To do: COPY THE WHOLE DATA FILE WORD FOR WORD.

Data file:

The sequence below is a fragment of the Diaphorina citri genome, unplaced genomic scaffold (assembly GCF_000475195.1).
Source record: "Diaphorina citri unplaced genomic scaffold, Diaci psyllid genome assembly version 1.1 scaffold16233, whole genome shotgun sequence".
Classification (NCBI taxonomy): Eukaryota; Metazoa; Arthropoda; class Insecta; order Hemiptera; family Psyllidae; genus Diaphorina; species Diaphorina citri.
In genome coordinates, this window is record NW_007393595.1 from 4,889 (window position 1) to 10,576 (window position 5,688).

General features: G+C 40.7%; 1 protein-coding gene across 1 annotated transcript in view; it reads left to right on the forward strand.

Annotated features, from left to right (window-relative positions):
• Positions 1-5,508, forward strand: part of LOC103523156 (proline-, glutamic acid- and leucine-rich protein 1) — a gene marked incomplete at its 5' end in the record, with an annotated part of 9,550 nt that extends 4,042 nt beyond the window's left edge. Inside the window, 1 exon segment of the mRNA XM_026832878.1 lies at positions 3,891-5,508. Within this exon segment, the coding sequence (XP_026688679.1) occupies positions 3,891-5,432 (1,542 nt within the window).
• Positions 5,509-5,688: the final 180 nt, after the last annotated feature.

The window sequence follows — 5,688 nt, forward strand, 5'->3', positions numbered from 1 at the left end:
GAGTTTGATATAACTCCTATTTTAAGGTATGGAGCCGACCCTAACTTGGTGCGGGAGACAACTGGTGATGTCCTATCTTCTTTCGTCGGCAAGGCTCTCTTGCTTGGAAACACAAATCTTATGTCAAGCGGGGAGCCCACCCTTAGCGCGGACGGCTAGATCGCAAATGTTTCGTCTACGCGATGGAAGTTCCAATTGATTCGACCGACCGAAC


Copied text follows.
The sequence below is a fragment of the Diaphorina citri genome, unplaced genomic scaffold (assembly GCF_000475195.1).
Source record: "Diaphorina citri unplaced genomic scaffold, Diaci psyllid genome assembly version 1.1 scaffold16233, whole genome shotgun sequence".
Classification (NCBI taxonomy): Eukaryota; Metazoa; Arthropoda; class Insecta; order Hemiptera; family Psyllidae; genus Diaphorina; species Diaphorina citri.
In genome coordinates, this window is record NW_007393595.1 from 4,889 (window position 1) to 10,576 (window position 5,688).

General features: G+C 40.7%; 1 protein-coding gene across 1 annotated transcript in view; it reads left to right on the forward strand.

Annotated features, from left to right (window-relative positions):
• Positions 1-5,508, forward strand: part of LOC103523156 (proline-, glutamic acid- and leucine-rich protein 1) — a gene marked incomplete at its 5' end in the record, with an annotated part of 9,550 nt that extends 4,042 nt beyond the window's left edge. Inside the window, 1 exon segment of the mRNA XM_026832878.1 lies at positions 3,891-5,508. Within this exon segment, the coding sequence (XP_026688679.1) occupies positions 3,891-5,432 (1,542 nt within the window).
• Positions 5,509-5,688: the final 180 nt, after the last annotated feature.

The window sequence follows — 5,688 nt, forward strand, 5'->3', positions numbered from 1 at the left end:
GAGTTTGATATAACTCCTATTTTAAGGTATGGAGCCGACCCTAACTTGGTGCGGGAGACAACTGGTGATGTCCTATCTTCTTTCGTCGGCAAGGCTCTCTTGCTTGGAAACACAAATCTTATGTCAAGCGGGGAGCCCACCCTTAGCGCGGACGGCTAGATCGCAAATGTTTCGTCTACGCGATGGAAGTTCCAATTGATTCGACCGACCGAAC